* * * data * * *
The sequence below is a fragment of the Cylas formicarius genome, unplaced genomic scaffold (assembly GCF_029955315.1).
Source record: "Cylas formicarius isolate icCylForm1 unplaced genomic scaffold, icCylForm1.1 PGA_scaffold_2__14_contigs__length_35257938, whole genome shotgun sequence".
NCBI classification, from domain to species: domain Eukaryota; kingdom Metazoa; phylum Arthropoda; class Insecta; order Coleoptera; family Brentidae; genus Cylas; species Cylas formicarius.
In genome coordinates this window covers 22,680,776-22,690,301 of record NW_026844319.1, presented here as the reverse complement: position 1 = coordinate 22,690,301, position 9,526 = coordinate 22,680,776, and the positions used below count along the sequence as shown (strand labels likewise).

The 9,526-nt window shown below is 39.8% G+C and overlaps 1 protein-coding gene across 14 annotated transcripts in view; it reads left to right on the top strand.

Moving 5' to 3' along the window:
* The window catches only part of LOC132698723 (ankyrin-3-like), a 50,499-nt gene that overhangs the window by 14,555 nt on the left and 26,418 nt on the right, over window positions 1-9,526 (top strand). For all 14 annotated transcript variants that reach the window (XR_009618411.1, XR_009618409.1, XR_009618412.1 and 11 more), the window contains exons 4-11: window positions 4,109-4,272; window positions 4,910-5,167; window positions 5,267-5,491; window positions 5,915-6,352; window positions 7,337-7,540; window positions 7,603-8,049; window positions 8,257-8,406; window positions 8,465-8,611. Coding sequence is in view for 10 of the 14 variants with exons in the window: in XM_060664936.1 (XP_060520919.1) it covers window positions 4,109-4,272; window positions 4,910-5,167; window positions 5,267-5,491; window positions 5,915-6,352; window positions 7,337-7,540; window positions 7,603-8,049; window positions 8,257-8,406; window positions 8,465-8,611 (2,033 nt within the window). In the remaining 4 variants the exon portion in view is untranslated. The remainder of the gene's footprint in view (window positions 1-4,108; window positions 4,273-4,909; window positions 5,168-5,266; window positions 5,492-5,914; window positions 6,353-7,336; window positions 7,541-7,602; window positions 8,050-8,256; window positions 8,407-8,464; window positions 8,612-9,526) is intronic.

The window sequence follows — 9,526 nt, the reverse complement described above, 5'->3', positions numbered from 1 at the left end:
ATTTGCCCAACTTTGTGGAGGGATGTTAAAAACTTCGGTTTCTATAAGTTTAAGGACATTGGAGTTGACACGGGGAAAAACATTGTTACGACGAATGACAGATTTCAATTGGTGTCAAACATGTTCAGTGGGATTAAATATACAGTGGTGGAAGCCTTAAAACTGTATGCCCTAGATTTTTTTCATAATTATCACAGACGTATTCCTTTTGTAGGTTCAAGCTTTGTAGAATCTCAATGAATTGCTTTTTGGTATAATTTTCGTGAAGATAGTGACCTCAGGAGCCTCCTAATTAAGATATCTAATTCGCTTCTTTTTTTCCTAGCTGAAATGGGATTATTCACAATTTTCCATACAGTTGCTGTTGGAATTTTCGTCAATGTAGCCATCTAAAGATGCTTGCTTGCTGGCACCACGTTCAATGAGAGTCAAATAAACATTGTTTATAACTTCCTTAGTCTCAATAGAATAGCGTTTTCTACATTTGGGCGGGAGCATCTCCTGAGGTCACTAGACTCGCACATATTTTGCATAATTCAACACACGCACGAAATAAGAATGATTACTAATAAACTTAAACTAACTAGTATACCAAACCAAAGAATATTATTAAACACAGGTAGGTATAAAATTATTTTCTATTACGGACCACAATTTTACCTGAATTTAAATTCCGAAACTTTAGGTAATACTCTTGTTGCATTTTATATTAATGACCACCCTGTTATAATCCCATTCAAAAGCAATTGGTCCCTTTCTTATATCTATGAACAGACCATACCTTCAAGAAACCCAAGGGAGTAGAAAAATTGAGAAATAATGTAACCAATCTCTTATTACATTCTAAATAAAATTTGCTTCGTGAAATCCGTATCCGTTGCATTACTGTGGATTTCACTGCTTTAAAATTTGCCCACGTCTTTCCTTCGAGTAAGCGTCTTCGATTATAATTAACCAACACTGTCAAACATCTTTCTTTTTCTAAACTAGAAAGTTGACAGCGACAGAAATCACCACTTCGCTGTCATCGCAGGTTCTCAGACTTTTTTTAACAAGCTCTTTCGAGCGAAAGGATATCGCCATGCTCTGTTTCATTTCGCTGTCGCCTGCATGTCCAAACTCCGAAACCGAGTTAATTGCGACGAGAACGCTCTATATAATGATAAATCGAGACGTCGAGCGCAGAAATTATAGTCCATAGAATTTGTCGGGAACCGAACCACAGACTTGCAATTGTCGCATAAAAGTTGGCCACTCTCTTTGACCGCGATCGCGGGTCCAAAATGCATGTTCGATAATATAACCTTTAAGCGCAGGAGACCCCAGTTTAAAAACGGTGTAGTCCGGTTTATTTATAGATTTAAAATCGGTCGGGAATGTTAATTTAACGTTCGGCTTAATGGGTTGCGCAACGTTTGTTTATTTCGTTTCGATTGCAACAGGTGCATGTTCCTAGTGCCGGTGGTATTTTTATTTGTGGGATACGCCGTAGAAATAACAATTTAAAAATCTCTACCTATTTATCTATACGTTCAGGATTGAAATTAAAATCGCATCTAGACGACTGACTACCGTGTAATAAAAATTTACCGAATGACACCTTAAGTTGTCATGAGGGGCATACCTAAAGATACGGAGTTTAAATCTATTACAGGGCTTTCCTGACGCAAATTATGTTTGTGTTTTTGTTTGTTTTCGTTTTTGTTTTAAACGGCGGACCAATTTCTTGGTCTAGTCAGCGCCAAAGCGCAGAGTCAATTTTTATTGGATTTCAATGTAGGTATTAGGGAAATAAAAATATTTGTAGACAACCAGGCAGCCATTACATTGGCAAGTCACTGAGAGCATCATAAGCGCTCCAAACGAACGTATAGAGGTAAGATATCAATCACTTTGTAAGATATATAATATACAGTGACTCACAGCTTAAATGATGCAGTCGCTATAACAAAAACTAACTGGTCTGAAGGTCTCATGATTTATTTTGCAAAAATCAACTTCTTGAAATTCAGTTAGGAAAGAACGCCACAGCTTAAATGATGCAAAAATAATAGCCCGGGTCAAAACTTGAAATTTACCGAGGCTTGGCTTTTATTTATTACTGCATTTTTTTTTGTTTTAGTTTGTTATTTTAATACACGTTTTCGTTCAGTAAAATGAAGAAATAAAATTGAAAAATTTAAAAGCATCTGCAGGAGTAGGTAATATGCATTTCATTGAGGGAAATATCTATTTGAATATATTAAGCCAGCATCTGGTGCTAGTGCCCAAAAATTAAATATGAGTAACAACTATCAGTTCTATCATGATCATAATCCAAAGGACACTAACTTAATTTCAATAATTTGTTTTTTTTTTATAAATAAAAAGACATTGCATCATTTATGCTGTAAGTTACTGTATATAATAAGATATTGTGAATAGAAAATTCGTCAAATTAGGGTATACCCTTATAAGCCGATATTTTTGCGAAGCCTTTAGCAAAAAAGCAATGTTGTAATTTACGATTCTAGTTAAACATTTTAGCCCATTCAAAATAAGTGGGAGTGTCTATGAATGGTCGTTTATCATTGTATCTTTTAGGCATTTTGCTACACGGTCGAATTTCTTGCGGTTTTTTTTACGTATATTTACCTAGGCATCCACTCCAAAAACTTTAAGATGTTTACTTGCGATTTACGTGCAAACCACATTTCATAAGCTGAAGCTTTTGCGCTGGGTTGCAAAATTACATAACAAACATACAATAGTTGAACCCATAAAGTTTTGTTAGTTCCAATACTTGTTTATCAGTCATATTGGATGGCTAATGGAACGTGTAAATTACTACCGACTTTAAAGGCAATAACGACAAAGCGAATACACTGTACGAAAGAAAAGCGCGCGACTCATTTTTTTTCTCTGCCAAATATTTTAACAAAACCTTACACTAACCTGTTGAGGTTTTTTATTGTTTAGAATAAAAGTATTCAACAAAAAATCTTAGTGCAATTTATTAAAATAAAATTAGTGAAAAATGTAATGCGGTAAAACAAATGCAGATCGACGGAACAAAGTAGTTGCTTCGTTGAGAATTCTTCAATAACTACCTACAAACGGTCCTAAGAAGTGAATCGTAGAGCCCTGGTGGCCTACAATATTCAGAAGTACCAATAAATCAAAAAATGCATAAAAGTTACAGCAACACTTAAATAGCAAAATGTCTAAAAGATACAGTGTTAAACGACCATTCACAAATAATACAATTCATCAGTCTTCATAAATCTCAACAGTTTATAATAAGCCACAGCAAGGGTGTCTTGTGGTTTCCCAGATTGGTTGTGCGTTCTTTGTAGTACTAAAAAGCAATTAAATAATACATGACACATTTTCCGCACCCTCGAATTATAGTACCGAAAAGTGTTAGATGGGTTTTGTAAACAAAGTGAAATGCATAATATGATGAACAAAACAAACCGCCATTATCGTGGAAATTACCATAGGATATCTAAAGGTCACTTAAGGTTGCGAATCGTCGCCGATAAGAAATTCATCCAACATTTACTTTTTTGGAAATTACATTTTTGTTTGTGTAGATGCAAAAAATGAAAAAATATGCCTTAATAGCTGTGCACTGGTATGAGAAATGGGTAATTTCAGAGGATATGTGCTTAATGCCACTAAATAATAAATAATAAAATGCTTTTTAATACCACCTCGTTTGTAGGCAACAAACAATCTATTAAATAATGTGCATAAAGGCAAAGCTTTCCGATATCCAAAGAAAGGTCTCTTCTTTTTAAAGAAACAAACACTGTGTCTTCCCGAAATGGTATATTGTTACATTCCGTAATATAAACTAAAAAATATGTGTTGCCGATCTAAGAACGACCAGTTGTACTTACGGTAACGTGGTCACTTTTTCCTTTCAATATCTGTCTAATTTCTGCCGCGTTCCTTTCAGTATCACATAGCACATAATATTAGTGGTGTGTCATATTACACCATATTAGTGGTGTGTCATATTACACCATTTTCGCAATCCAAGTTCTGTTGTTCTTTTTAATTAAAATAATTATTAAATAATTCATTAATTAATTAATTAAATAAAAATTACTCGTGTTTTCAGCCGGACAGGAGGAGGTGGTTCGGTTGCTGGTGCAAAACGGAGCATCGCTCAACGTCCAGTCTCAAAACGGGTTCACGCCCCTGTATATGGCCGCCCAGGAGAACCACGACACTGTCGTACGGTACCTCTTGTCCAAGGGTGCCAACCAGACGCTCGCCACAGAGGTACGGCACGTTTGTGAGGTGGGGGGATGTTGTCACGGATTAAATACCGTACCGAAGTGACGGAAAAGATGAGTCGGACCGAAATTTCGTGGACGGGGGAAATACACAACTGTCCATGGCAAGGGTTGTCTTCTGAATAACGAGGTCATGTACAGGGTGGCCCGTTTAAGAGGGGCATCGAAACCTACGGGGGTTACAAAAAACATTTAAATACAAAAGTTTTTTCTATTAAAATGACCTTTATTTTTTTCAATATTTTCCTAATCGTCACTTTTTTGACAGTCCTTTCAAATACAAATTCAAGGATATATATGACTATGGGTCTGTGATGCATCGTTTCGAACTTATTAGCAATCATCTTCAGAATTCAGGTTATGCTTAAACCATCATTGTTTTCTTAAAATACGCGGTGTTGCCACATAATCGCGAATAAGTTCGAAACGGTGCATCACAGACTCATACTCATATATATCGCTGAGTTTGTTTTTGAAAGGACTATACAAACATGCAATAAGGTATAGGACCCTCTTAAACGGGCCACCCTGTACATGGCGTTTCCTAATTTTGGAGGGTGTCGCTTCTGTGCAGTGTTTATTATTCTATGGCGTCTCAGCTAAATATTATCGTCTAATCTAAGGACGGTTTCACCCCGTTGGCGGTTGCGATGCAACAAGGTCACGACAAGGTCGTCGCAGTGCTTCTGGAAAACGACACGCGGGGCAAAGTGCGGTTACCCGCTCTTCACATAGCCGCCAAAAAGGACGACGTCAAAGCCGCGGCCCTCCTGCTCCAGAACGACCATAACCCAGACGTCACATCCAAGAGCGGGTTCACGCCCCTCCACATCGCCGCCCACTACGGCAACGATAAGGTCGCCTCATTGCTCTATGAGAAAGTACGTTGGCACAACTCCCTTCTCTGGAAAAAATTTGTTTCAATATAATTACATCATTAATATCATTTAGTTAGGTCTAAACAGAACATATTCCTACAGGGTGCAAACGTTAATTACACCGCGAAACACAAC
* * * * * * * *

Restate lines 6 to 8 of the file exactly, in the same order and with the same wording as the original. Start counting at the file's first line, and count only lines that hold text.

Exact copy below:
Moving 5' to 3' along the window:
* The window catches only part of LOC132698723 (ankyrin-3-like), a 50,499-nt gene that overhangs the window by 14,555 nt on the left and 26,418 nt on the right, over window positions 1-9,526 (top strand). For all 14 annotated transcript variants that reach the window (XR_009618411.1, XR_009618409.1, XR_009618412.1 and 11 more), the window contains exons 4-11: window positions 4,109-4,272; window positions 4,910-5,167; window positions 5,267-5,491; window positions 5,915-6,352; window positions 7,337-7,540; window positions 7,603-8,049; window positions 8,257-8,406; window positions 8,465-8,611. Coding sequence is in view for 10 of the 14 variants with exons in the window: in XM_060664936.1 (XP_060520919.1) it covers window positions 4,109-4,272; window positions 4,910-5,167; window positions 5,267-5,491; window positions 5,915-6,352; window positions 7,337-7,540; window positions 7,603-8,049; window positions 8,257-8,406; window positions 8,465-8,611 (2,033 nt within the window). In the remaining 4 variants the exon portion in view is untranslated. The remainder of the gene's footprint in view (window positions 1-4,108; window positions 4,273-4,909; window positions 5,168-5,266; window positions 5,492-5,914; window positions 6,353-7,336; window positions 7,541-7,602; window positions 8,050-8,256; window positions 8,407-8,464; window positions 8,612-9,526) is intronic.

The window sequence follows — 9,526 nt, the reverse complement described above, 5'->3', positions numbered from 1 at the left end: